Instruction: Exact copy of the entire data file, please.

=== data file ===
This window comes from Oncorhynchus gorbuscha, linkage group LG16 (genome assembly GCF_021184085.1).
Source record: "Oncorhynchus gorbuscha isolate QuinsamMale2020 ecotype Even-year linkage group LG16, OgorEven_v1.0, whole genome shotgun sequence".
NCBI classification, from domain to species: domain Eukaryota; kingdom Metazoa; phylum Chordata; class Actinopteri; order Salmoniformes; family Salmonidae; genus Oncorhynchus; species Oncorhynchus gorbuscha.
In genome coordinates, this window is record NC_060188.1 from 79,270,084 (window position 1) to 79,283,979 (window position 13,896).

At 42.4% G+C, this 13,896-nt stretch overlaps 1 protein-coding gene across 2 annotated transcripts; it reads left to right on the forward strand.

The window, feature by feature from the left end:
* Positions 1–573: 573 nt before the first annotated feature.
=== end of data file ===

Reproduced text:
This window comes from Oncorhynchus gorbuscha, linkage group LG16 (genome assembly GCF_021184085.1).
Source record: "Oncorhynchus gorbuscha isolate QuinsamMale2020 ecotype Even-year linkage group LG16, OgorEven_v1.0, whole genome shotgun sequence".
NCBI classification, from domain to species: domain Eukaryota; kingdom Metazoa; phylum Chordata; class Actinopteri; order Salmoniformes; family Salmonidae; genus Oncorhynchus; species Oncorhynchus gorbuscha.
In genome coordinates, this window is record NC_060188.1 from 79,270,084 (window position 1) to 79,283,979 (window position 13,896).

At 42.4% G+C, this 13,896-nt stretch overlaps 1 protein-coding gene across 2 annotated transcripts; it reads left to right on the forward strand.

The window, feature by feature from the left end:
* Positions 1–573: 573 nt before the first annotated feature.